News Culture Comment Video


Help can be hard to find when you grow up takatāpui

Wednesday 29th March 2017

But is support out there?



 Cameron Kapua-Morrell
Cameron Kapua-Morrell

Photo: Leigh Marama McLachlan/RNZ

"I've always been this big gay loud person,” says Cameron Kapua-Morrell.  And he says growing up that made him a target for bullies.

“I didn't know I was gay but everyone else knew so they just started picking on me. I was fat, Māori and gay - just a cocktail of trouble."

His family were living in a rough part of Gisborne, where gang culture was part of life.  “You know everybody was just about the money, the drugs, gangs. Coming out in that sort of environment isn't really the greatest idea.  Everybody is against you from the get-go."

Ministry of Health figures for 2013 show the highest rates of suicide were for males, Māori (especially Māori youth), youth aged 15-24 years and those living in the most deprived areas - and young LGBTQI people issues like homophobia, isolation and discrimination can take a toll on mental health. 

"I would have loved someone who understood me, who understood what the world was about and who could understand the struggle of being gay. But because I didn't have that, I had to learn to toughen my skin up. Just for a bit," says Cameron. 

He says he knew he was interested in other boys but it wasn't until he got to intermediate that he started questioning what that meant. "It was just weird, I didn't know. My parents didn't explain what gay was."

Cameron, who’s now 20 years old, kept his sexuality quiet right up until about four years ago, when he moved to Wellington.

"When I got here it sort of made everything clear and I came running out of the closet and burst open and the world just seemed better."

But coming out to his parents was far from easy. He told his mum over the phone. “She started laughing because she didn't know how to respond," he says.

But his father's reaction was simply replying “no comment”.

"That was emotional. That was hard," Cameron says.

Dr Elizabeth Kerekere chairs the Tīwhanawhana Trust, which is a takatāpui community group based in Wellington.

Dr Elizabeth Kerekere
Dr Elizabeth Kerekere

Photo: Leigh Marama McLachlan/RNZ

She has already published a resource on takatāpui, which is a traditional Maori term that many Maori are embracing to identify themselves and their diverse genders and sexuality.

But Dr Kerekere says gay and gender diverse children are at a higher risk of suicide, and more help was needed for parents and whānau, so she wrote the new booklet, 'Growing up Takatapui: Whānau Journeys'.

"Even where whānau are really supportive and they love their rangatahi and they accept them for who they are, it is still hard.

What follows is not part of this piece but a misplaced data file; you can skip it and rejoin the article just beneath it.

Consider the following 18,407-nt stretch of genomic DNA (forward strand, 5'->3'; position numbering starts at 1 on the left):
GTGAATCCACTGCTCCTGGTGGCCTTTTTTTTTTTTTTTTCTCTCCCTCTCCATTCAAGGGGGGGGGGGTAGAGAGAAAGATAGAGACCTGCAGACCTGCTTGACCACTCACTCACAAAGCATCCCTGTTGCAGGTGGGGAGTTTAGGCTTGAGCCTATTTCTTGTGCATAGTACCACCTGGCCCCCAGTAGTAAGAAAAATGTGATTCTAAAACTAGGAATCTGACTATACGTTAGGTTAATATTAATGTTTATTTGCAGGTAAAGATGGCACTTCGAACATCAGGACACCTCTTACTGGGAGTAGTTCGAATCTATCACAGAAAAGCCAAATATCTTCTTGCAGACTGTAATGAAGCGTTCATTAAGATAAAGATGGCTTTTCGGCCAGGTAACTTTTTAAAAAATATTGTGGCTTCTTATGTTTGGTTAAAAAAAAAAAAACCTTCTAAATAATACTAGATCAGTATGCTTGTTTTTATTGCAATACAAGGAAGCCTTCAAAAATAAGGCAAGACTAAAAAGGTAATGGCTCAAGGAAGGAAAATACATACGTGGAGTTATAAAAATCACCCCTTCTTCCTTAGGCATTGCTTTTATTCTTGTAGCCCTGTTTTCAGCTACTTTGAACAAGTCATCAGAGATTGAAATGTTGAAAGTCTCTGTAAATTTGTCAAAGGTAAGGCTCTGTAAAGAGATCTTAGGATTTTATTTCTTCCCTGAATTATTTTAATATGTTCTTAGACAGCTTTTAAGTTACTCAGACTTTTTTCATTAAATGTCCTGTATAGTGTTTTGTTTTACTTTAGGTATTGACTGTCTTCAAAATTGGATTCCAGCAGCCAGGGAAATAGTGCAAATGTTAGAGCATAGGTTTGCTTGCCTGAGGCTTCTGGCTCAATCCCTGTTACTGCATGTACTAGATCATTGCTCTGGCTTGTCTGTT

"There is still those feelings of denial. Because you have children and you kind of plan a life for them. You think about what they are going to do when they grow up and then when things change, you have to shift this whole story."

The booklet tackles the feelings that many parents have when their children come out and offers insights and tips to best support them, through a Māori perspective.

Cameron says it took his whānau time to accept him for who he is and he wishes there was more help back then for him and his whānau

"[For my parents] growing up, there were no gay people. Or if there were gay people, they were to be sworn at or bullied or picked on because that was the way back then."

"This resource will be so helpful for those who are struggling with their identity, especially our takatāpui Maori ... To have a resource like this is a new frontier. It is amazing. I hope it helps and goes out to all the schools."

Evolve Youth Centre youth worker Kassie Hartendorp says she sees a huge difference in takatāpui who have whānau support compared to those who do not. She understands this from her own journey.

Evolve Youth Centre youth worker Kassie Hartendorp
Evolve Centre youth worker Kassie Hartendorp

Photo: Leigh Marama McLachlan/RNZ

"My experience of growing up young and being takatāpui is that there was just such a great silence around what it meant to question your sexuality and be attracted to the same gender," she says.

"You live in this vacuum and you don't really feel there’s any real space for you. And when you do hear people start talking about it, it's usually only in negative ways."

While her whānau accept her for who she is, and the partners she’s had. “But it is more, we accept your right to be who you are, we do not necessarily agree with it all of the time."

At first they thought it was a phase - “for a really long time," she laughs.


1 - School is the hardest. It will get easier.

2 - Build a thick skin so bullies don't affect you.

3 - Don't cut off ties with your whānau.

4 - Seek support from services - you will find people who understand you. 

5 - Come out of the closet and set yourself free.

You can read the resource here.

Join the discussion »

Login to post a comment

Login or Signup


In accordance with our Comments Policy, all comments are moderated before they appear on the site. This happens 7am to 7pm each weekday.

Leigh McLachlan of Te Atihaunui-a-Paparangi enjoys reporting on her Maori culture and is a journalist for Te Manu Korihi news on RNZ in Wellington.
Join the discussion

Discuss, comment and read comments about this article.